Keywords: Human quality of life, Environmental justice, Salish Sea Currents magazine

The recently approved HEAL Act requires the state of Washington to address issues of environmental justice within its agencies. The Act is expected to be signed by the governor and focuses on inequities in environmental health conditions for disenfranchised populations.

A person’s health should not be determined by their income, race or ethnic background nor by the neighborhood in which they live, according to basic principles of environmental justice. Yet studies have shown that these demographic groups tend to suffer from a disproportionate share of environmental problems — from toxic waste to air pollution to water quality.

The HEAL Act, approved and ready to be signed by Washington Gov. Jay Inslee, is designed to address the problem in some ways. The legislation, Senate Bill 5141, requires state agencies to look for and try to reduce such disparities in normal agency operations, regulations and practices.

“Every Washingtonian deserves the same protections for living in a healthy environment,” said Laura Watson, director of the Washington Department of Ecology. “Everyone deserves to breathe clean air, to drink clean water and to live on unpolluted lands. That is our fundamental obligation to every one of the 7.5 million Washingtonians that call this beautiful place home in every community, regardless of their Zip code.”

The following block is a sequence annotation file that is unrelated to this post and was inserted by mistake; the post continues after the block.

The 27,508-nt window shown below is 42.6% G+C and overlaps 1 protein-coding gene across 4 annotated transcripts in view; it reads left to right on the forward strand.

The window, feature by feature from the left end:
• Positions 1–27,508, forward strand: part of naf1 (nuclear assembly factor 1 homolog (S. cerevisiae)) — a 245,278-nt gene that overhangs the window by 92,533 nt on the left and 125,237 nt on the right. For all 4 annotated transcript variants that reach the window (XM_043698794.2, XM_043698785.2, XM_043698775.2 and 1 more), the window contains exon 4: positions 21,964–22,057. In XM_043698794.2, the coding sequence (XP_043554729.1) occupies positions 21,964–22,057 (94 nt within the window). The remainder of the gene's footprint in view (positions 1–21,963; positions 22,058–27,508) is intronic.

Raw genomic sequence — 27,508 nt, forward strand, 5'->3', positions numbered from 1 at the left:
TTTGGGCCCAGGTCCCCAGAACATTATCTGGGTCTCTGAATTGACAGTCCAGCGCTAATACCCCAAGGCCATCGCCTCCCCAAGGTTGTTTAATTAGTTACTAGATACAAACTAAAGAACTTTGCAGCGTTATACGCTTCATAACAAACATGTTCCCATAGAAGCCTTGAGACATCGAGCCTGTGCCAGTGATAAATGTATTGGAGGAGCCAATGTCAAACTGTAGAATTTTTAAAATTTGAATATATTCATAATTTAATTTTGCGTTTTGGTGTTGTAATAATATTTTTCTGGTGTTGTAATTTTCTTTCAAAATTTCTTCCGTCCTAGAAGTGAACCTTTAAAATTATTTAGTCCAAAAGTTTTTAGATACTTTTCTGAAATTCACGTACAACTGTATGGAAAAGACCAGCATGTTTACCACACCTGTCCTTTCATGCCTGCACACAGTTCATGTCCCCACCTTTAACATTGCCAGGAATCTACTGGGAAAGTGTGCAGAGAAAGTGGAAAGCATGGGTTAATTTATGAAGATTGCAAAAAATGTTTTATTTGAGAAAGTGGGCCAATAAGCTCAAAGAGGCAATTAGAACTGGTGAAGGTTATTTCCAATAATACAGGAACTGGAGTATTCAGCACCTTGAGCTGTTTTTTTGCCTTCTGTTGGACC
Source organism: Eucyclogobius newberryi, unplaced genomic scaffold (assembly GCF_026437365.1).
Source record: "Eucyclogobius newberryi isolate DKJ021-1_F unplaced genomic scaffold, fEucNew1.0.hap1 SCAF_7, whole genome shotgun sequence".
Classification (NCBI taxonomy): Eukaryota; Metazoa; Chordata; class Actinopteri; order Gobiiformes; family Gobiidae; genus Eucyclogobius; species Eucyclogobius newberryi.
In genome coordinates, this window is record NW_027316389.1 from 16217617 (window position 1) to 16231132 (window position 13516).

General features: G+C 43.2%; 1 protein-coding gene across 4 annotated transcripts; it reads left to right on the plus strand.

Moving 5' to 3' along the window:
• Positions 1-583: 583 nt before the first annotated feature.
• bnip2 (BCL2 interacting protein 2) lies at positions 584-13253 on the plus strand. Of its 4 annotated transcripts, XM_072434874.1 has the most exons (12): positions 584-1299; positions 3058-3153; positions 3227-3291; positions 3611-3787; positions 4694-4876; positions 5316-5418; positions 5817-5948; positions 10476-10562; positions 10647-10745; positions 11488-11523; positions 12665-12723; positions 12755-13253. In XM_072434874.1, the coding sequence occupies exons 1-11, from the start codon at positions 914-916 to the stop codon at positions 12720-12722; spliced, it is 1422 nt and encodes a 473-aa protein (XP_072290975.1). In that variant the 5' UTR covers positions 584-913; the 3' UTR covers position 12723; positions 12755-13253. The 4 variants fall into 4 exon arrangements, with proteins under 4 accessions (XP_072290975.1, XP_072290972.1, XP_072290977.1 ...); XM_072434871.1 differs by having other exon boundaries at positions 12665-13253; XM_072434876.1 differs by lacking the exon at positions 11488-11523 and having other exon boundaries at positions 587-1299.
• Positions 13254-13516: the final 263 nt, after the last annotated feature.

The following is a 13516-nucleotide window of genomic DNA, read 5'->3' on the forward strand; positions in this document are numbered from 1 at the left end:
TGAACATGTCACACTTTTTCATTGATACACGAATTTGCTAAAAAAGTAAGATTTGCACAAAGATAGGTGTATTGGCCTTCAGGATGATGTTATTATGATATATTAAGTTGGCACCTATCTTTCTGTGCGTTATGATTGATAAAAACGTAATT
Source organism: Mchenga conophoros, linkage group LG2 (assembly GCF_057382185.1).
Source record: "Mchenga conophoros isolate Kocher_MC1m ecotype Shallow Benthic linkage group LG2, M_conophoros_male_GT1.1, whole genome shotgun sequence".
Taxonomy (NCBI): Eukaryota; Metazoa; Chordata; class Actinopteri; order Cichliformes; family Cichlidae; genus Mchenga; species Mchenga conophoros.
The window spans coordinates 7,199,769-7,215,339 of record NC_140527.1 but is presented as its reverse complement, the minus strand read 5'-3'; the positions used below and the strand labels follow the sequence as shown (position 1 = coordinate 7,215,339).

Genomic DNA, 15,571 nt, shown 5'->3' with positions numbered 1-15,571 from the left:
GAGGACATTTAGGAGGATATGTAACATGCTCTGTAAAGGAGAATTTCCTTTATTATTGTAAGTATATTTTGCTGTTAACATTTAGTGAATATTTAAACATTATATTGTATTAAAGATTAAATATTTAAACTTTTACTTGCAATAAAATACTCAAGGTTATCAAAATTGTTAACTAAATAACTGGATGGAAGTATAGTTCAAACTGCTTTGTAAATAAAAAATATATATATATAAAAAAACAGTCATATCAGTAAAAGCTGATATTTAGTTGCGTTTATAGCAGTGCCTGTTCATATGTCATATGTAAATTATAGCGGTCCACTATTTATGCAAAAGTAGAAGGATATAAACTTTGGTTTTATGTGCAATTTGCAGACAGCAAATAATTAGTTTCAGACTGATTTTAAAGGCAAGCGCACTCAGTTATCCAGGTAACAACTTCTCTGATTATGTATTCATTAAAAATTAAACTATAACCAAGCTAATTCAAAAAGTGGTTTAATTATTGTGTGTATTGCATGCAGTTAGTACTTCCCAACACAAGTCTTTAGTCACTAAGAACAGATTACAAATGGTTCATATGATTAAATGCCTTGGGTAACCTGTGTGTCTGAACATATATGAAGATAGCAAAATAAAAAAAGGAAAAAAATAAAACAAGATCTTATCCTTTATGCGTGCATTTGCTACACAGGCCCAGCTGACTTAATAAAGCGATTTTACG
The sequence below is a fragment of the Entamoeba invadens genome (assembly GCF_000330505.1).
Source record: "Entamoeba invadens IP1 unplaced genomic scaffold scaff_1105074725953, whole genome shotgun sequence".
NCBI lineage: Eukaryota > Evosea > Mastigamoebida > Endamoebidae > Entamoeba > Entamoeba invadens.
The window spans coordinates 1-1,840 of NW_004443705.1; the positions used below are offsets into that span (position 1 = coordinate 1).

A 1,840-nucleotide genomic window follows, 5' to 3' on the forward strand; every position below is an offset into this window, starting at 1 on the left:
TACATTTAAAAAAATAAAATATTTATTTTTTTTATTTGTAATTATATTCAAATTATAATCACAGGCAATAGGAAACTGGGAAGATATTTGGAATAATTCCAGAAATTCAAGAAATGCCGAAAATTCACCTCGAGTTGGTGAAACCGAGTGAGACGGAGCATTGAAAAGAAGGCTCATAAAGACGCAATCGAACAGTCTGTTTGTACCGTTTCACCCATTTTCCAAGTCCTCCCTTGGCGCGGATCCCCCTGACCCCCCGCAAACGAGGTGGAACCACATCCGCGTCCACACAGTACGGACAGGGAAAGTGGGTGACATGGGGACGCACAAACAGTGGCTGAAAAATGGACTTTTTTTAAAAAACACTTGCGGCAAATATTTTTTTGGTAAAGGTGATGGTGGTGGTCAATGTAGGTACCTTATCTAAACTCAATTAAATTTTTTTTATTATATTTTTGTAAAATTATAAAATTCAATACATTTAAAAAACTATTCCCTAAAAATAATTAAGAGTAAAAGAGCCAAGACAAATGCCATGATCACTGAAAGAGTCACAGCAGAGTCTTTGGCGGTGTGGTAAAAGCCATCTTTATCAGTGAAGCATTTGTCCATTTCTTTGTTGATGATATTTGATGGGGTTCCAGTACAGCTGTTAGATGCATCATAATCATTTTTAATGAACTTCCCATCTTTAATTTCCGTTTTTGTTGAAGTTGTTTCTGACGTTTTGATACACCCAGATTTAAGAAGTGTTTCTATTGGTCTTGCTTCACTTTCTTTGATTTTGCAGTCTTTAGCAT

Watson, testifying in favor of the legislation before the House Committee on Environment and Energy, went on to say that the COVID-19 pandemic “amplified what we already knew … that health inequities and environmental disparities permeate our current structures. People of color and low-income populations are disproportionately exposed to pollution in their homes, their schools, their jobs and their communities. That’s wrong and it shouldn’t continue.”

HEAL stands for Healthy Environment for All. The soon-to-become law calls for state agencies to account for environmental justice within their strategic plans and when taking “significant agency actions.” Such actions include proposing changes to laws or regulations, developing new grant programs or initiating major construction projects.

Map of western Washington showing environmental health disparity data using different colors.

A portion of a composite map representing comparative environmental health disparity data (rankings from 1 to 10) for all census tracts in Washington state. Source: University of Washington Department of Environmental & Occupational Health Sciences. Washington Environmental Health Disparities Map: technical report. Seattle; 2019.